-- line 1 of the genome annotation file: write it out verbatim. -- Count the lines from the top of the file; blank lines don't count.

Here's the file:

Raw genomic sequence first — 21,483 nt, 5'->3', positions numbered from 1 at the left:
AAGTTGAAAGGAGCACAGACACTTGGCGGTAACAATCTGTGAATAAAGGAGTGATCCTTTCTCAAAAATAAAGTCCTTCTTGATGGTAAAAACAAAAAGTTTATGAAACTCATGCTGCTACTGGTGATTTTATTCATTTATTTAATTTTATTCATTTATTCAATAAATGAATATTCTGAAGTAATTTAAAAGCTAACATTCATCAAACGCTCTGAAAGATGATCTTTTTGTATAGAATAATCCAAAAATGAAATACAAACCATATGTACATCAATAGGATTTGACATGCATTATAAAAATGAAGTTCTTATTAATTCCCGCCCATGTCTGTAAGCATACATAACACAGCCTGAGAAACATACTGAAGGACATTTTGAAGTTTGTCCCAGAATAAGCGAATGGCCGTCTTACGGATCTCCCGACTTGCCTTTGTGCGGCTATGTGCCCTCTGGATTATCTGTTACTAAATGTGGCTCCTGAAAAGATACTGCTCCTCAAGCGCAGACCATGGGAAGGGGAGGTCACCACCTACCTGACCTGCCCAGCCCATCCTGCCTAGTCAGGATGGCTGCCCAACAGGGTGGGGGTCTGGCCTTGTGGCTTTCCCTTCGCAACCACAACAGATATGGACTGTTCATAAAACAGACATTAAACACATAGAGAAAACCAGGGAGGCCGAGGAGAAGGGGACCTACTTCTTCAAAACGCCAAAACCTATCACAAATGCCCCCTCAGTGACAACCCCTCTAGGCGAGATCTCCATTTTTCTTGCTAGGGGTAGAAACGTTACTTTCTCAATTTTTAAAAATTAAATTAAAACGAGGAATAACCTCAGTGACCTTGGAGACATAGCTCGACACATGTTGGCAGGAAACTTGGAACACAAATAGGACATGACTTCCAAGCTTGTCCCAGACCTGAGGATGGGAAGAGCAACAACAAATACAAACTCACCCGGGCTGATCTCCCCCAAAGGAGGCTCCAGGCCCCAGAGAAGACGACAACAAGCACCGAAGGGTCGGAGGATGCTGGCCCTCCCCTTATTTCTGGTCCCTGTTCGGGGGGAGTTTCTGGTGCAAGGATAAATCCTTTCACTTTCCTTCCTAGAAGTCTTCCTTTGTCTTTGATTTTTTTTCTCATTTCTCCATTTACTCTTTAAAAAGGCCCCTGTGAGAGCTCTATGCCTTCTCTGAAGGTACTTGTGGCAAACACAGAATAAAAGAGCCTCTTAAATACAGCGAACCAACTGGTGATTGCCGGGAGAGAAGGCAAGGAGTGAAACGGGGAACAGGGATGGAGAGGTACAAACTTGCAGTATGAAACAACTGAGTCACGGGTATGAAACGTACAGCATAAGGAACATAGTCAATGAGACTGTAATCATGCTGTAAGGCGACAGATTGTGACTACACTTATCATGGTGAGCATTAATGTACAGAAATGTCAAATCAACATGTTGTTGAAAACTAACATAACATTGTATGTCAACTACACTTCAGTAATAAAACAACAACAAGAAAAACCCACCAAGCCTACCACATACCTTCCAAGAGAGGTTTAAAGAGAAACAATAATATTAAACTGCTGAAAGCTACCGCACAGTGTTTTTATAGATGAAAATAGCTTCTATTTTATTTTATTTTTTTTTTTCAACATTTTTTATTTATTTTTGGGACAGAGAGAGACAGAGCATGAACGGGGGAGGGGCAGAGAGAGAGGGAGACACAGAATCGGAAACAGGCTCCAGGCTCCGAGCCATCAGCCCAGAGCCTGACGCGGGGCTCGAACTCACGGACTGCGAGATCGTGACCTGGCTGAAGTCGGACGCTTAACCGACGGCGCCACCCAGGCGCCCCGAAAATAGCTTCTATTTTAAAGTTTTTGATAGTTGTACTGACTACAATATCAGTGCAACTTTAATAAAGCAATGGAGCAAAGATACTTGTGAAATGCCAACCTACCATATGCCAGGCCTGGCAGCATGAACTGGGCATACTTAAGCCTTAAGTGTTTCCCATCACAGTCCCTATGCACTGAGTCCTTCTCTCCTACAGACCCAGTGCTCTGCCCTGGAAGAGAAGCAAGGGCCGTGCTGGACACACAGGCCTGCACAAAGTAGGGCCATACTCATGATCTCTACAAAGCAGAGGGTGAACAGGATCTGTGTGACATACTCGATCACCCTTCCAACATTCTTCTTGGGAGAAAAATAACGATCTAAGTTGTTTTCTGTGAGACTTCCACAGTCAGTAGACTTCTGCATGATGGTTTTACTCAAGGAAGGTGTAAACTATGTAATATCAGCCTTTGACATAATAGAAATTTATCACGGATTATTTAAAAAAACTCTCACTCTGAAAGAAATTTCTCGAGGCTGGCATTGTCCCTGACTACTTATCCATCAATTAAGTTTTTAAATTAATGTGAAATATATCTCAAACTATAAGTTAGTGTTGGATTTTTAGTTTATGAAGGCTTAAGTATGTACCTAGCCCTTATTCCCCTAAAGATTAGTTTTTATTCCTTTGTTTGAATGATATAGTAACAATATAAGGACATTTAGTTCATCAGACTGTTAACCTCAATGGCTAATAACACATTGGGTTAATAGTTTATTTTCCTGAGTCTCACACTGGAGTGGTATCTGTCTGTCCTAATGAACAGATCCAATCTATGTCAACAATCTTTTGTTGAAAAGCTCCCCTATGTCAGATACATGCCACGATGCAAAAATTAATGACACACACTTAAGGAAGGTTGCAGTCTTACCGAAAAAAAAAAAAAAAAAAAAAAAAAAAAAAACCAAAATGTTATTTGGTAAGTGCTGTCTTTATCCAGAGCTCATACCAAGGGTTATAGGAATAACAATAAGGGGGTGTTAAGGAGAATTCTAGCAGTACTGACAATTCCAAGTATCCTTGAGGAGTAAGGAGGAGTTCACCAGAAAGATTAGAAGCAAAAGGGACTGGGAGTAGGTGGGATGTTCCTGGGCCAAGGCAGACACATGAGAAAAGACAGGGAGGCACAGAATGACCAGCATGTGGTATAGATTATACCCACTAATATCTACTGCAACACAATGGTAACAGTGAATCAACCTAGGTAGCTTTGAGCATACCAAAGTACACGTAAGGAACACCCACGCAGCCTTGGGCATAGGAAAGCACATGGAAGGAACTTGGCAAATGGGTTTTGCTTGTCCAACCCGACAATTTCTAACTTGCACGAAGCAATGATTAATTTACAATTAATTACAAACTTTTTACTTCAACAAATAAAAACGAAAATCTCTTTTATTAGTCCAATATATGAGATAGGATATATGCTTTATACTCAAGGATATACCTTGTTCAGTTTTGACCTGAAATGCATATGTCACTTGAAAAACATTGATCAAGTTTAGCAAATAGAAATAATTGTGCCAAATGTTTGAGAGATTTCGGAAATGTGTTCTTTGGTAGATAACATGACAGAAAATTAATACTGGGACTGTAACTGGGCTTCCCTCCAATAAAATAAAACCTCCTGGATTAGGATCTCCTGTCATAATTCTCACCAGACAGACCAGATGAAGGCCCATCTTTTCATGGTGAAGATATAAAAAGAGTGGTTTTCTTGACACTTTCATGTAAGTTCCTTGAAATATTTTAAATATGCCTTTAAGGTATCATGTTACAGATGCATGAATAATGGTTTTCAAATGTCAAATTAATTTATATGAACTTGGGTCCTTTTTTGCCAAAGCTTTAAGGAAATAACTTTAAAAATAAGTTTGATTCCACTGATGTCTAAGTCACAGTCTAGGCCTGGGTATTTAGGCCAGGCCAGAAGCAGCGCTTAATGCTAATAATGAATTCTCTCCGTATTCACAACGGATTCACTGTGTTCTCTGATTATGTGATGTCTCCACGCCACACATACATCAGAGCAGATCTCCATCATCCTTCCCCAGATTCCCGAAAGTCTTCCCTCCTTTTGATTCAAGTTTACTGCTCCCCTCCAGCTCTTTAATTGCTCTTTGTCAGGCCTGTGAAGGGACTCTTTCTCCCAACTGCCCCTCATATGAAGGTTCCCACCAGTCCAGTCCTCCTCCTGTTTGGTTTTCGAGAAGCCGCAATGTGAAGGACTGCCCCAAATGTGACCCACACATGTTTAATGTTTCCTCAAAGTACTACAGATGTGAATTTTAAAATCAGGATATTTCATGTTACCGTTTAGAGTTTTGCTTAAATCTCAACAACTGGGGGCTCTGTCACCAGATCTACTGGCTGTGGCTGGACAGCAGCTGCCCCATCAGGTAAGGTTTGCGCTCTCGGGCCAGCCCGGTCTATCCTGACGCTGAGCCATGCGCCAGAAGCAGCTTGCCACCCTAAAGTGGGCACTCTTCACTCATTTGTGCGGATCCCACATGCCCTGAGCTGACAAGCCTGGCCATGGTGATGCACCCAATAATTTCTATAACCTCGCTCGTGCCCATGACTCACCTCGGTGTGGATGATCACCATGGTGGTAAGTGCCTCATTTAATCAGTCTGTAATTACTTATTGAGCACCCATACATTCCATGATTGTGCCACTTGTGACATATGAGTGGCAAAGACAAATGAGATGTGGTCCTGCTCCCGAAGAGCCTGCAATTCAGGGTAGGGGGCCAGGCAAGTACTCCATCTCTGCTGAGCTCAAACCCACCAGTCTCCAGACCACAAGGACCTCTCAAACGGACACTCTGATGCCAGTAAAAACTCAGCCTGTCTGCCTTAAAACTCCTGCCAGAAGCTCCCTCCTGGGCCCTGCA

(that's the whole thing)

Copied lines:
Raw genomic sequence first — 21,483 nt, 5'->3', positions numbered from 1 at the left: